Chesil Beach, between Weymouth and Abbotsbury, is a huge bank of pebbles, which are graded. Various theories exist about how it originated. However, behind the pebble ridge there are a couple of lagoons, a sort of fossil beach - or is it? In February's issue of the BBC CountryFile magazine there is a short piece on unusual beaches in various parts of the country. For example, along the eastern North Sea shore there are several examples of sea spits and sandbars.
For an interesting obituary go to www.telegraph.co.uk/news/obituaries/science-obituaries/10598040/Halton-A... ... Halton Arp is associated with adopting an opinion opposed to the Big Bang theory of how everything in the universe began. It is assumed he was a supporter of the Steady State hypothesis, favoured by the likes of Thomas Gold and Fred Hoyle. In fact, there are a lot of assumptions made about Arp - how much of it is true is anyone's guess.
There is nothing new under the Sun and so it is with the latest identification of Sodom with Tall el-Hammam in the Kikkar plain, where the Jordan river joins the Dead Sea. Canon Henry Baker Tristram, in his book, 'The Land of Moab: Travels and Discoveries on the east side of the Dead Sea and the Jordan' (1874). The good canon travelled through the old Bible lands for the specific purpose of identifying biblical locations based on geographical indicators embedded in the Biblical narrative.
This appears to be the calendar referred to by Euan MacKie in a recent post - go to www.celticnz.co.nz/Coligny/ColignyPart1.htm ... but it looks an awful lot more complicated than imagined. Is it real?
Indeed, none of this appears to be in Euan MacKie's article in Time and Mind - is it all phooey?
At www.currentscience.ac.in/Volumes/105/01/0061.pdf ... computer modelling of eclipses doesn't fit with observation. The above link shows recorded eclipse data from India, which is regarded as reliable, but it does not match NASA models of eclipses. The Indian data is between 400 and 1800AD and the paper goes on to suggest the lunar orbit of the Earth must change more than predicted and that the tides on the Earth must be strong enough to change the length of day. What this is saying is that length of day is dependent on the Moon and its orbit (to a degree).
In The Times January 10th 2014, the Red Knecked Phalorope spends the summer months gobbling midges in Scotland but it spends the winter in a different place to its brethren in Scandinavia and Russia. They take the route south to the Arabian Sea. The Scottish birds, instead, fly west, first to feed on plankton in Canada, and then via the Caribbean and central America, to Ecuador and Peru.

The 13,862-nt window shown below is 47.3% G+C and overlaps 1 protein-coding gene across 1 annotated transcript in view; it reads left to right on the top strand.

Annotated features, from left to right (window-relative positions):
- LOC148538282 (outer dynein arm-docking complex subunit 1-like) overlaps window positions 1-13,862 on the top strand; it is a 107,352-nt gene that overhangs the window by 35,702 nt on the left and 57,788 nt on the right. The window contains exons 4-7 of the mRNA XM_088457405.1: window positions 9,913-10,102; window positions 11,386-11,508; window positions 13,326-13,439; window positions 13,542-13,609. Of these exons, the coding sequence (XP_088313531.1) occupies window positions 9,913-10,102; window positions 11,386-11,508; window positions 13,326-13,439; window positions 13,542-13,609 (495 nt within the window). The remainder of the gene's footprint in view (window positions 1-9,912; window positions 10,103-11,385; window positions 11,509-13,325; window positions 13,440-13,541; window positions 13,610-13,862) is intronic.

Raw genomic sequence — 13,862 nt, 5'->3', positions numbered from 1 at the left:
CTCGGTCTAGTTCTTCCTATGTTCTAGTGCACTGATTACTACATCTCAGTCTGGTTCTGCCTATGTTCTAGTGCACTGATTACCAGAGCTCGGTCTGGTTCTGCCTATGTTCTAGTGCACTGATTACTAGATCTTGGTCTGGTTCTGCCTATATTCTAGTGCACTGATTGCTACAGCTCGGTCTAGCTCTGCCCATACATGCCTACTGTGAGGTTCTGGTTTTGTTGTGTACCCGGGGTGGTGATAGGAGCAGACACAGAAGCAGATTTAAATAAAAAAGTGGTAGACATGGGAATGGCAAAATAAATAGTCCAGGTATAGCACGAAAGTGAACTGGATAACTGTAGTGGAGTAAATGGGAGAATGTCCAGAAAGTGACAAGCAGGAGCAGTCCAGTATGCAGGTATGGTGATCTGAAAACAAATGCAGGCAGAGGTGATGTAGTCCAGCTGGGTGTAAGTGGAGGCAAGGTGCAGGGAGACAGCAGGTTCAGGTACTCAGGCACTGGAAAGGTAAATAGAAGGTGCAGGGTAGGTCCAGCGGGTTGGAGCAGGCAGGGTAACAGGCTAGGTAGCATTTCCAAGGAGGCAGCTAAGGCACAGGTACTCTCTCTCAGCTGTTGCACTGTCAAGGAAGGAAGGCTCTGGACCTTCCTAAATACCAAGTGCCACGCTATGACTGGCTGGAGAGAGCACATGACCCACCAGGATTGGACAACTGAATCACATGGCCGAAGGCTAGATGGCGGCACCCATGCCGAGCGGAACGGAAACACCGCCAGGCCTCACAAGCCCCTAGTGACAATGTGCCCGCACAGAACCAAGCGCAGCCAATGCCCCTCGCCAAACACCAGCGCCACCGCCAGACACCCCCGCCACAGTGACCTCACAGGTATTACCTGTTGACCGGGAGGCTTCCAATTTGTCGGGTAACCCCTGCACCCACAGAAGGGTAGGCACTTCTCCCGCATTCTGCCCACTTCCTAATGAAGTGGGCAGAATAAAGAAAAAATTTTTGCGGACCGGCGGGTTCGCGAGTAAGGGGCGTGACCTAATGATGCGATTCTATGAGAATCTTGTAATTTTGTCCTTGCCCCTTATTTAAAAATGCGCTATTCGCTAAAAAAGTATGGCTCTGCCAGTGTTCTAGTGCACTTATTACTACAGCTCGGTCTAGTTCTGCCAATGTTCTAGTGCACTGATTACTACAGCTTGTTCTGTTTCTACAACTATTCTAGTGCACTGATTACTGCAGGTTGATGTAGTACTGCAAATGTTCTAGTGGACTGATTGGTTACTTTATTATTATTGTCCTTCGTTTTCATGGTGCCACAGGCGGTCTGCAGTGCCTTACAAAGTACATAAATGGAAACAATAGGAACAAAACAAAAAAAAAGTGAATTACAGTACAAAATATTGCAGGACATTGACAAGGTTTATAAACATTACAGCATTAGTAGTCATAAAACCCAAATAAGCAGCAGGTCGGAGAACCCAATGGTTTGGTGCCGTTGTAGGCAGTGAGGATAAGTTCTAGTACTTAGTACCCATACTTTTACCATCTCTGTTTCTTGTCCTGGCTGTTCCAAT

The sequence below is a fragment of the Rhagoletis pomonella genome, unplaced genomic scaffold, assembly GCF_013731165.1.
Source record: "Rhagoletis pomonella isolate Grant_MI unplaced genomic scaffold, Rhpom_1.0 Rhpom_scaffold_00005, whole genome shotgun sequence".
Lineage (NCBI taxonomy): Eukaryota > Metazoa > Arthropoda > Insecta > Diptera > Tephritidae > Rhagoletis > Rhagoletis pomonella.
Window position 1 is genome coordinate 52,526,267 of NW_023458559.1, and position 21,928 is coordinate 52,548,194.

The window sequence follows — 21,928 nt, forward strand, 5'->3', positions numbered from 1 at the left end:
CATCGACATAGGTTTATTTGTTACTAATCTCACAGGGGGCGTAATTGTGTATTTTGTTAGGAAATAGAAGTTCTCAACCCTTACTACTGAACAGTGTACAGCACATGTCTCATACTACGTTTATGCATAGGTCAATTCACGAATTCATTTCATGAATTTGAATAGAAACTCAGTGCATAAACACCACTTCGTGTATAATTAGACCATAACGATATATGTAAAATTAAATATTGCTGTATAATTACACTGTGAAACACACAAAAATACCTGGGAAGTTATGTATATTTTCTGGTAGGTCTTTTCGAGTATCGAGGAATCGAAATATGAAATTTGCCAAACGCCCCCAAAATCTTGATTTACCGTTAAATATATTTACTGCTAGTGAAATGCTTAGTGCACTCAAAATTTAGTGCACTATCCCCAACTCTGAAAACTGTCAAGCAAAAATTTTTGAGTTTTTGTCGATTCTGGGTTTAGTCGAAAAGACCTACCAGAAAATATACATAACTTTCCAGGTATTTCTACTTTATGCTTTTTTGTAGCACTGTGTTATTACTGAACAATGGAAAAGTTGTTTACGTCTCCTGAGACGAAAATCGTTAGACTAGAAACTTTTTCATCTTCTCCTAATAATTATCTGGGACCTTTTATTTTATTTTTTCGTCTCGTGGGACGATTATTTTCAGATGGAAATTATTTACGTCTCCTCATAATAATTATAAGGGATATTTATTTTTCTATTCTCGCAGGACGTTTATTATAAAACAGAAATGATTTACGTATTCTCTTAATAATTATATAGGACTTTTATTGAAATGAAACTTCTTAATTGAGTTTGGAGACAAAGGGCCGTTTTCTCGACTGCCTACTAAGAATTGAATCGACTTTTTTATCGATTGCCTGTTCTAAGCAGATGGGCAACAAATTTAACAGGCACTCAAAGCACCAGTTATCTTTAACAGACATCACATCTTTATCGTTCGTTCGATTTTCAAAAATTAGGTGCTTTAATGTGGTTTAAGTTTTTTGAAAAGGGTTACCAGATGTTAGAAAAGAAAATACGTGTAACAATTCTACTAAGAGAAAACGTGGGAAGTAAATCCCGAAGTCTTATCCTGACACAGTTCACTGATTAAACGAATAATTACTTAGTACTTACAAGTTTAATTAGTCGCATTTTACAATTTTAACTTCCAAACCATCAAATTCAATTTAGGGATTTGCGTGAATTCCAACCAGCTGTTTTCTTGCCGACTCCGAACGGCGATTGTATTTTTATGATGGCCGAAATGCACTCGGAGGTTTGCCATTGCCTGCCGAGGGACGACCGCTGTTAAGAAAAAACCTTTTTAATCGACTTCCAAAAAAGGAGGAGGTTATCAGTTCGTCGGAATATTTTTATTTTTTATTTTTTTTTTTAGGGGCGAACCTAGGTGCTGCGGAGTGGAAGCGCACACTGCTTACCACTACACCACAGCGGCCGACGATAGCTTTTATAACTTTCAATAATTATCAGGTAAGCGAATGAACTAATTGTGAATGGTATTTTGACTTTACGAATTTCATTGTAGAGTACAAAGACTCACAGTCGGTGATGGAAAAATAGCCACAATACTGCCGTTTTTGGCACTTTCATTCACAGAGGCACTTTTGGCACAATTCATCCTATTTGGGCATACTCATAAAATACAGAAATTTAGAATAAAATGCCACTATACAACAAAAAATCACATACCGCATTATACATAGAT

At http://heritageofjapan.wordpress.com/2014/01/25/the-tang-dynasty-cosmic-... ... further to the recent post on a comet recorded by astronomers during the 8th century AD the link describes the cosmic world view of the Tang emperors. No mention of comets but it is clear they would have been watching and recording very carefully.
Lactose tolerance evolved - it is a genetic change. At http://phys.org/print309711543.html ... we have a story about milk digestion and lactose tolerance. A research undergraduate has analysed DNA from the teeth of a human living in central Europe around one thousand years ago. Not exactly historical, as such, but the results showed that people at that time had a similar genetic predisposition for milk digestion as in present day people in the region. In other words, lactose tolerance was more widespread than previously believed.
In the very first SIS Workshop Martin Sieff had an article on the raash of Uzziah as it was described by Velikovsky in one of his books. In the King James translation of the Bible it is given as an 'earthquake' and this appears to be the general mainstream view of historians. Nothing of great moment. In Jeremiah 10:22 it is, instead, rendered as 'a great commotion out of the north' which appears to be something quite different to an earthquake. In Zechariah 14:5 it was remembered how people 'fled from before the raash in the days of Uzziah ...'.
William Thompson has provided two links for this story from the British Museum - www.foxnews.com/2014/01/24/ancient-tablet-reveals-more-details-about-noa... and www.csmonitor.com/layout/set/r14/Science/2014/0125/Noah-s-Ark-Was-it-rea... ... which promotes a book by Irving Finkel, 'The Ark before Noah' Hodder and Stoughton:2014. Finkel is a curator in charge of cuneiform clay tablets at the British Museum. He claims to have decoded, or translated, one of the tablets and came up with a new theory, the ark was round.